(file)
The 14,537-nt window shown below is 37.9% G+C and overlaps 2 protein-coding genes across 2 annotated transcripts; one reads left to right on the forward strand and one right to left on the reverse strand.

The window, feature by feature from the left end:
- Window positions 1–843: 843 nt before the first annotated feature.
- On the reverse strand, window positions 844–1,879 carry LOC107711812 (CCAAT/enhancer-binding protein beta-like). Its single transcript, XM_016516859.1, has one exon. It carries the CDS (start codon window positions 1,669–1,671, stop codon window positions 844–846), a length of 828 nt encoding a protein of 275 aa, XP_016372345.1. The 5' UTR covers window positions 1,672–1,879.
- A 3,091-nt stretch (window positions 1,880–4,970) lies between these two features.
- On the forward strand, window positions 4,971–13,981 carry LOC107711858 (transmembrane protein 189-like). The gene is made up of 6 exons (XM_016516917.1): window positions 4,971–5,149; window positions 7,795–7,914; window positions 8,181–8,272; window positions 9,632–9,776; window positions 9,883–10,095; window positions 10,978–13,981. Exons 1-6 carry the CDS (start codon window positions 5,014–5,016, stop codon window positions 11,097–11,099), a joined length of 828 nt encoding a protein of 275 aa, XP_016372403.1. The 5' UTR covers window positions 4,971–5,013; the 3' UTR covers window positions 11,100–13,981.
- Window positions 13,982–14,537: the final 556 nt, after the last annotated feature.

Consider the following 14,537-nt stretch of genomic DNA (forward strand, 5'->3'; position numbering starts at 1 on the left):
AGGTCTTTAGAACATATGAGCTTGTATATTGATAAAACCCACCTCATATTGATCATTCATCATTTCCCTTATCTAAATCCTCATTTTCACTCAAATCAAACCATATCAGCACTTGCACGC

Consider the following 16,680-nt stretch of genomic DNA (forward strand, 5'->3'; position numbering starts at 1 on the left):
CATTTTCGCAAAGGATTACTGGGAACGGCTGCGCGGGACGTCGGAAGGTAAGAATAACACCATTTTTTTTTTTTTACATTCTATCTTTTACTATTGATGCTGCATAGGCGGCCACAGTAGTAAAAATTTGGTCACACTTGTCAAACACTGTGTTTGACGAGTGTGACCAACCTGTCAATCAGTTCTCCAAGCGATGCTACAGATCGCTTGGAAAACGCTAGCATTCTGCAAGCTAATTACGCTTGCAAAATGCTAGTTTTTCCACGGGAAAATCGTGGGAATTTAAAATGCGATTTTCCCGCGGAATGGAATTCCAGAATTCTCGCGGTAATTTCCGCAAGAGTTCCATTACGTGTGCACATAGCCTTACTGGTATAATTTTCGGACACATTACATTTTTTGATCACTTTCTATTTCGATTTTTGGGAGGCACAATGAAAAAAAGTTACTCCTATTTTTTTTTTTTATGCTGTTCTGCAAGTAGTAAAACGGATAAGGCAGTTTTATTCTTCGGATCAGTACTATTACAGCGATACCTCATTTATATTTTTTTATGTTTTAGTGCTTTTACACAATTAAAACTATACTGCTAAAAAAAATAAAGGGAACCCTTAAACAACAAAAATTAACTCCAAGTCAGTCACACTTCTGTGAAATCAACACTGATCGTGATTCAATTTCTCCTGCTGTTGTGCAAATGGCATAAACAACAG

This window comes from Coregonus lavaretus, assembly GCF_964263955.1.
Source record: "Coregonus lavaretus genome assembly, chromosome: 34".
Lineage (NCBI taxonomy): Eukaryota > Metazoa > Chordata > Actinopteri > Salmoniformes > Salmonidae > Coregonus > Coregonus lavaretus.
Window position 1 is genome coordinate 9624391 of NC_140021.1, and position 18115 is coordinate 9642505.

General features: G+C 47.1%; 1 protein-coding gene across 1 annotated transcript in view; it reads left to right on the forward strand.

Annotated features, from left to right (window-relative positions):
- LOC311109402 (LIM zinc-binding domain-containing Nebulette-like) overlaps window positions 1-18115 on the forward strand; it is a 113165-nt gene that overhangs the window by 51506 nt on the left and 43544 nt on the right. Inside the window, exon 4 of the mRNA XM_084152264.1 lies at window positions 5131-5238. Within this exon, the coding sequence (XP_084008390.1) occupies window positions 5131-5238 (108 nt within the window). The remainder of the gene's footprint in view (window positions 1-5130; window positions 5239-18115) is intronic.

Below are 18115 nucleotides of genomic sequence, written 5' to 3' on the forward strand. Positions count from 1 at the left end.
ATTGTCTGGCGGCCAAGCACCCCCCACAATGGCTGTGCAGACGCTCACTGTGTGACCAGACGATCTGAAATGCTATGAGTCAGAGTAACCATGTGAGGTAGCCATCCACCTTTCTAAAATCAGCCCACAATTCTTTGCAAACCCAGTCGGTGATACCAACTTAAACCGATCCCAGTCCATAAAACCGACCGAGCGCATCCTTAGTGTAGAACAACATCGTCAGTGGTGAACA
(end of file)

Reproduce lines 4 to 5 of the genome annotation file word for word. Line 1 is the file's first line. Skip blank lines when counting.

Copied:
- On the reverse strand, window positions 844–1,879 carry LOC107711812 (CCAAT/enhancer-binding protein beta-like). Its single transcript, XM_016516859.1, has one exon. It carries the CDS (start codon window positions 1,669–1,671, stop codon window positions 844–846), a length of 828 nt encoding a protein of 275 aa, XP_016372345.1. The 5' UTR covers window positions 1,672–1,879.
- A 3,091-nt stretch (window positions 1,880–4,970) lies between these two features.